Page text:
Through a strikingly minimal visual vocabulary, the work of Kapwani Kiwanga employs extensive research on institutional architecture and design, the management of bodies through colour and light, and subtle means of resistance or subversion. Join Elizabeth Diggon, Esker’s lead researcher, on this informal tour that will trace the threads of research and the connections to Alberta histories and institutions that run through Kapwani Kiwanga’s A wall is just a wall (and nothing more at all).
Current Learning Programs
Esker Foundation provides free public programming to encourage participation and to increase accessibility to contemporary art. Programs are created in response to, and in tandem with our current exhibitions. All are welcome to attend. Our programs are very popular, securing your spot by registering is strongly recommended. Programs often have wait lists: if you register and are unable to attend we ask that you please cancel in a timely manner.
Registration for all our winter programs is now open.
DaveandJenn will lead participants through a short introduction into the history and creation of cut-paper animations as well as talk about their own artistic process and the inspirations that went into their site-specific work, Paradise for an in-between time in the Esker’s Project Space. Participants will get a chance to make their own cut-out paper creation which will then be included in a group animated sequence. Participants must be over the age of 16. All materials will be provided.
This workshop is now full. Register if you wish to be added to the wait list.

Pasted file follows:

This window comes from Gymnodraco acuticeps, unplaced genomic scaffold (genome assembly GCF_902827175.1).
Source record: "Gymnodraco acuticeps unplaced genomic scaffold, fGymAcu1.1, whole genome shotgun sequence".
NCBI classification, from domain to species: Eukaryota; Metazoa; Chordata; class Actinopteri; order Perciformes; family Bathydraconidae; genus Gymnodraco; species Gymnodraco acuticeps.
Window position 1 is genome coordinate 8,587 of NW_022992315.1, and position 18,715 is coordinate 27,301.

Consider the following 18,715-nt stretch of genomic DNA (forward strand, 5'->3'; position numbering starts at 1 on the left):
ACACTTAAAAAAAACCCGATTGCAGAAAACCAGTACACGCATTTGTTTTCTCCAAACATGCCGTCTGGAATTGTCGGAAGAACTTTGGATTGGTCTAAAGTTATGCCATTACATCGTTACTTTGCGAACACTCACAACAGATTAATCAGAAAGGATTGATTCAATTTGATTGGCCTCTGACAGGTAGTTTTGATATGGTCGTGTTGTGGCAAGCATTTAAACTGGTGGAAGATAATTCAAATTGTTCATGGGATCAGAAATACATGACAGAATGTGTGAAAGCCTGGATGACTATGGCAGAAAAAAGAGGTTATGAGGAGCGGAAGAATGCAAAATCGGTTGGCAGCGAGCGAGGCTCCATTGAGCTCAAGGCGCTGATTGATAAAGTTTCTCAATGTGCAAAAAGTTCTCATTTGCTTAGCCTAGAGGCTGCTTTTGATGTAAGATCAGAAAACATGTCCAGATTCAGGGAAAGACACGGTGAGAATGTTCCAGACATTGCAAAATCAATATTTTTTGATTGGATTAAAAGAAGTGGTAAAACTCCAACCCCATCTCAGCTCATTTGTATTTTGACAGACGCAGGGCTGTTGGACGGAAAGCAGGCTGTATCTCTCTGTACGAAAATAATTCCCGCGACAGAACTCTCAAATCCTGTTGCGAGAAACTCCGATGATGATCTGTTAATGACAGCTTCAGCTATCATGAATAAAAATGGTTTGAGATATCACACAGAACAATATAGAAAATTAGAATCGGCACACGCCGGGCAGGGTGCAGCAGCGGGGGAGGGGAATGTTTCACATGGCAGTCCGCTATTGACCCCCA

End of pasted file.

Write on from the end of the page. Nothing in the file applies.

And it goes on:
Unpleasant Design is a design phenomenon that promotes social control through discomfort, pain, and persuasion. It raises the value of urban space by preventing specific use scenarios such as sleeping on a park bench or loitering in a shopping mall. In this talk, Selena Savić will show some “stars” of unpleasant design and focus on patterns in the design of public space where these silent agents replace the need for supervision and condition our behaviour.
At the Unpleasant Design workshop, participants will use persuasive and coercive design techniques to invent designs that target specific social strata or behaviors in public space. The workshop will include an Unpleasant City Tour as a way to identify existing designs and possible new targets. We will brainstorm about possible unpleasant designs specific to the city of Calgary. Finally, we will craft Unpleasant Design prototypes that the participants can consider implementing in public spaces of the future. Participants must be over the age of 16. All materials will be provided.
In 1960, Jane Jacobs’s book The Death and Life of Great American Cities sent shockwaves through the architecture and planning worlds, with its exploration of the consequences of modern planners’ and architects’ reconfiguration of cities. Jacobs was also an activist, who was involved in many fights in mid-century New York, to stop “master builder” Robert Moses from running roughshod over the city. This film retraces the battles for the city as personified by Jacobs and Moses, as urbanization moves to the very front of the global agenda. This film sets out to examine the city of today though the lens of one of its greatest champions.
Esker Foundation is proud to partner with Sidewalk Citizen on the presentation of this film. The bakery is generously providing complimentary treats created in response to the film. Coincidentally, the novel by Jane Jacobs was the inspiration for the naming of the bakery.